i’m watch is one of the first smartwatches that connects to the web, and we had high hopes that the sleek looking gadget will be feature-rich, user-friendly and fun to use. After using it for just a few minutes, however, our excitement faded away rather quickly. Here’s an in-depth analysis of this Italian watch.
- Price : $399 / £299
- Operating system : i’m Droid 2 (customized Android version)
- Display : 1.54” color TFT LCD 240×240 pixel display
- Compatible with : Android 4.0+, iOS® 4+, Blackberry 10+
- Battery life : 5 to 10 hours
- Storage capacity : 4 GB
- Memory : 128 MB
- Size : 52.90×40.60×10 mm
- Weight : 90/95/130/170 g
Design & Display
The design looks elegant and sturdy. The watch is bulky, but the aluminium case is pretty light. Though the silver joints that seam the strap and the case are too flashy, the watch has a graceful overall appearance. There are two stereo speakers on both sides and a power button on the right which when pressed turns the watch on/off, wakes up the display or exits the open app. The left side has the headphone jack, which also acts as the charging and data transfer port.
The i’m Watch has a 1.54 inch, 240 X 240 pixel colour display with a 200 pixels per inch density. The pixel density is less than the Samsung Galaxy Gear’s 278 ppi density, but it still offers a decent and sharp picture. In direct sunlight the text isn’t easily readable as the watch doesn’t have an ambient light sensor in order to adjust the brightness automatically. But when it comes to water resistance, there are two openings on each side from the speakers, the watch is simply not water-proof – and even it being water resistant is questionable.
When it comes to the user interface and user-friendliness, the watch isn’t very impressive. The touchscreen is not as responsive as you would desire to see in a smartwatch intended to save you time and effort.
A good thing about the i’m Watch is that it shows the caller’s name and allows you to answer/reject a call, but the call quality isn’t very impressive, probably because of the run-of-the-mill speaker and mic. Another hassle associated with i’m Watch is that it doesn’t have a vibrator motor, so if you turn your watch silent, you’ll never know about the incoming notifications. The biggest nuisance, however, is the lack of working text message alerts.
While some modern smartwatches like the Martian smartwatch, the Neptune pine, and the Sony SmartWatch 2, can be charged with a standard micro USB cable, the i’m Watch needs special equipment just like the Pebble, the Omate Truesmart and the Samsung Galaxy Gear. You need a USB to 3.5 mm headphone jack adapter to charge your smartwatch or transfer data. The vibrant colours suck power from the 450 mAH battery, so to prolong the battery life, the i’m Watch stays in sleep mode. That means you’ll encounter a black screen whenever you look at its face, and to tell the time you need to turn the display on by pressing the power button. It can be annoying if you have your hands full. You’ll need to recharge your i’m Watch after every 5 to 10 hours depending on your usage.
Compatibility and connectivity
The i’m Watch excels when it comes to compatibility. While most watches pair with some of the Android or iOS devices, the i’m Watch can be paired with iPhone 4s, iPhone 5, Android 4.0+ and BlackBerry 10+. However, it’s not a simple pairing as you would do with most other watches by simply connecting the two devices via Bluetooth, you’ll need your watch’s serial number to set up an i’m Cloud account and then begin the sync through the web portal.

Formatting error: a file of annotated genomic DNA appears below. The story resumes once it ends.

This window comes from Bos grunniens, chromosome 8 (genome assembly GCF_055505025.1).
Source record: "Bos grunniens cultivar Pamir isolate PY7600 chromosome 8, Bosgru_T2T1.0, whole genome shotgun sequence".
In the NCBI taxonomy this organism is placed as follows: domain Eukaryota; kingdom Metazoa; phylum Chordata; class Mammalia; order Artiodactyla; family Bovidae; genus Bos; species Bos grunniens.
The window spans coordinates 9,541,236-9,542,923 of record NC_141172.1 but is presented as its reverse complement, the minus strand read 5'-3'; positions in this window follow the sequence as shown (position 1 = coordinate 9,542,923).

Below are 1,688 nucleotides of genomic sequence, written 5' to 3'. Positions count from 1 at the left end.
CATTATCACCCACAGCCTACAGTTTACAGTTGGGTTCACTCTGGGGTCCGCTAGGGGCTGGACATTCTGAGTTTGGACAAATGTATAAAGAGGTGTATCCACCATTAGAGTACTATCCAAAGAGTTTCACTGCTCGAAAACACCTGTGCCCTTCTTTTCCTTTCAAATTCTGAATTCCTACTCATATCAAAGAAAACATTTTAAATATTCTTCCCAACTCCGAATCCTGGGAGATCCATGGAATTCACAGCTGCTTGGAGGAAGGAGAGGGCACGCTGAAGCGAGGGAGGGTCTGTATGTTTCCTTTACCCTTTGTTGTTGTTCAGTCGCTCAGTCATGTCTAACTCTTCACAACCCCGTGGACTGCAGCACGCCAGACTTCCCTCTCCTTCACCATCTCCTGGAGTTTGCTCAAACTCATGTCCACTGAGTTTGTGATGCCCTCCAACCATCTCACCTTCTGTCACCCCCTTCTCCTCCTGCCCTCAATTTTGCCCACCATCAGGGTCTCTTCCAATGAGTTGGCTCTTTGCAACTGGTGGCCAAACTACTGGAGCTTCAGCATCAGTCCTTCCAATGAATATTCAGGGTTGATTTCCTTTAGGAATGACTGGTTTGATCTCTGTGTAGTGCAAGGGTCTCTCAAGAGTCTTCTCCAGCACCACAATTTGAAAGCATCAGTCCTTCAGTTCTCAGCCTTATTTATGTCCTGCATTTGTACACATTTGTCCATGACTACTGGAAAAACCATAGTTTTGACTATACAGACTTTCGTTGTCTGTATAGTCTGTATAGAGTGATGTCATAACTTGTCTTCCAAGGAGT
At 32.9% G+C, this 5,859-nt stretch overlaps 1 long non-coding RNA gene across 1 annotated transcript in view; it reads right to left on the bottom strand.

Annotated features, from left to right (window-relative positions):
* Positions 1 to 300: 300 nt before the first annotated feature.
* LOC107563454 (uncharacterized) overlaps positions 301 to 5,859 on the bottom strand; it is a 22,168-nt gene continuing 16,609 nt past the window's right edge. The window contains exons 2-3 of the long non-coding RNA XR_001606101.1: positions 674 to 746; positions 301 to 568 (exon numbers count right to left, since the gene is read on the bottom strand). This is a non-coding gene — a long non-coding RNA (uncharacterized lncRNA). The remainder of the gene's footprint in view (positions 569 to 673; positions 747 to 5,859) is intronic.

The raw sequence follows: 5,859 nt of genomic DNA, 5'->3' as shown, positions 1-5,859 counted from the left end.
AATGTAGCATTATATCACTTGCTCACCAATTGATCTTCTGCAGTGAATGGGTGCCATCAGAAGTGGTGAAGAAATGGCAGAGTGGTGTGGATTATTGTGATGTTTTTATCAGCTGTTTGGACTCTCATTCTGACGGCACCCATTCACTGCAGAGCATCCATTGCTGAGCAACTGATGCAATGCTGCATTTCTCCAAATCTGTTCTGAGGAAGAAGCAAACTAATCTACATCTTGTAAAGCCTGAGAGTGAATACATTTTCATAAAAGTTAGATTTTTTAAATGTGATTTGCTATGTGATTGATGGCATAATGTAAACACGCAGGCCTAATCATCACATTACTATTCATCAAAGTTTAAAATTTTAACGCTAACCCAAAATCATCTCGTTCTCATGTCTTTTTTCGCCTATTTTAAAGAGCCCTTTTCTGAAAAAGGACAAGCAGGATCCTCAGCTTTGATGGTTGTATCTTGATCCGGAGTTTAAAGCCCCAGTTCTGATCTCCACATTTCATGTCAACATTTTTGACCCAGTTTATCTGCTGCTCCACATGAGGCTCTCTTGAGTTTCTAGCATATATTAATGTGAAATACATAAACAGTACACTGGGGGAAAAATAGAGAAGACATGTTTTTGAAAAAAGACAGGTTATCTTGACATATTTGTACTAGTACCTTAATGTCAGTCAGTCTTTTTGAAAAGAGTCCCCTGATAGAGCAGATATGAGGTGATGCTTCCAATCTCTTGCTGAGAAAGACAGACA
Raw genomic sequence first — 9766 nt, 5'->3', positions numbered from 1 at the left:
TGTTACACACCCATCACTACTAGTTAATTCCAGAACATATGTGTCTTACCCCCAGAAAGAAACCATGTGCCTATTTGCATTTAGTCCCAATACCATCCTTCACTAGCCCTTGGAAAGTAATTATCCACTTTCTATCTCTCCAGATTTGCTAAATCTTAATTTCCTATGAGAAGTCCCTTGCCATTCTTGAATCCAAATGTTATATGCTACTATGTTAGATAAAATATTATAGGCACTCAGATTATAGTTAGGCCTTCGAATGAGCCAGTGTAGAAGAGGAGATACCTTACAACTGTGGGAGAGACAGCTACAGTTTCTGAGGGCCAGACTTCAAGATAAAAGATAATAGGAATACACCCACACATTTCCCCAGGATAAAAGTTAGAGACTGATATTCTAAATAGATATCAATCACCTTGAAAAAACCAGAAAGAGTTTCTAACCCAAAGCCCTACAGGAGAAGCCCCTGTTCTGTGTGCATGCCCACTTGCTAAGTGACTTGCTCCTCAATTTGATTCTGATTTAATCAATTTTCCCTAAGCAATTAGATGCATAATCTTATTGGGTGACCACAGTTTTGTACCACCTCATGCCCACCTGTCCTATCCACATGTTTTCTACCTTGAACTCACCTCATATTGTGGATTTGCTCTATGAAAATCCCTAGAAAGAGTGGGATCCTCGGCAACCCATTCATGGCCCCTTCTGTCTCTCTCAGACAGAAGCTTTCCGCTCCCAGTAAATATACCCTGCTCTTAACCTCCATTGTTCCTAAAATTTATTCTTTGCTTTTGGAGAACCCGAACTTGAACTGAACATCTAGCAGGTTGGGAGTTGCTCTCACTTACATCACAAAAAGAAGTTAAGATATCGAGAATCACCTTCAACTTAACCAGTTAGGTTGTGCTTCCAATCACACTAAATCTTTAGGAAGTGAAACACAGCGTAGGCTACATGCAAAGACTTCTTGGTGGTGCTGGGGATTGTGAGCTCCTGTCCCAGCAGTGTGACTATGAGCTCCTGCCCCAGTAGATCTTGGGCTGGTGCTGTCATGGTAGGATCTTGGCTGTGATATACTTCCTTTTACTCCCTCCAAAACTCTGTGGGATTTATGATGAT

Feature and apps
There are several apps on the i’m Cloud including Mail, Address Book, Facebook, Twitter, Weather, Appointments, iMoticon, Stock Market, Compass and more. You can easily select the ones you want to appear on your watch. Remember these apps will appear only as long as the watch stays tethered to your smartphone via Bluetooth. We activated Facebook, Twitter and email, and full text from these apps appeared on the watch (without the pictures) and was fairly easy to read. Other apps include home-baked apps for Google Calendar, a calculator and an alarm clock.
Unfortunately, this is where the good stuff ends. We also tried i’music which was simply a chore to use. From the main screen, if you swipe left, the watch takes you to settings where you can set personal preferences, adjust volume etc. If you swipe right, you’ll see four different screens, each with four apps you’ve selected. You can simply choose a different app by long pressing an icon. We couldn’t figure out why the ‘smartwatch’ doesn’t display general notifications or even text messages from the phone? At first, the watch was advertised to have the capability to display SMS but now it’s “coming soon”.
The i’m Watch vs others
The i’m watch is the most expensive yet least impressive smartwatch we have used so far. On the upside, excluding the Martian range of smartwatches, the i’m watch is compatible with a wider range of smartphones than any other smartwatch. But probably that is the only area where we can give it better grades than its rivals. Here’s a table that compares the i’m watch with other popular smartwatches available on the market these days:
Design & Display5/10
Compatibility and Connectivity8/10
Features And Apps5/10
- Full-text Twitter, Facebook and email messages
- Headphone Slot
- Compatible with iOS devices, Androids as well as Blackberry phones
- Expensive yet fiddly to use
- Short battery life and not water resistant
- No text message integration
- No way to turn off the back light when charging, so the colour display sucks a lot of battery power and increases charging time
- Updating the software is a hassle. You need to download the update from the website, copy it to the watch via USB and then restart the watch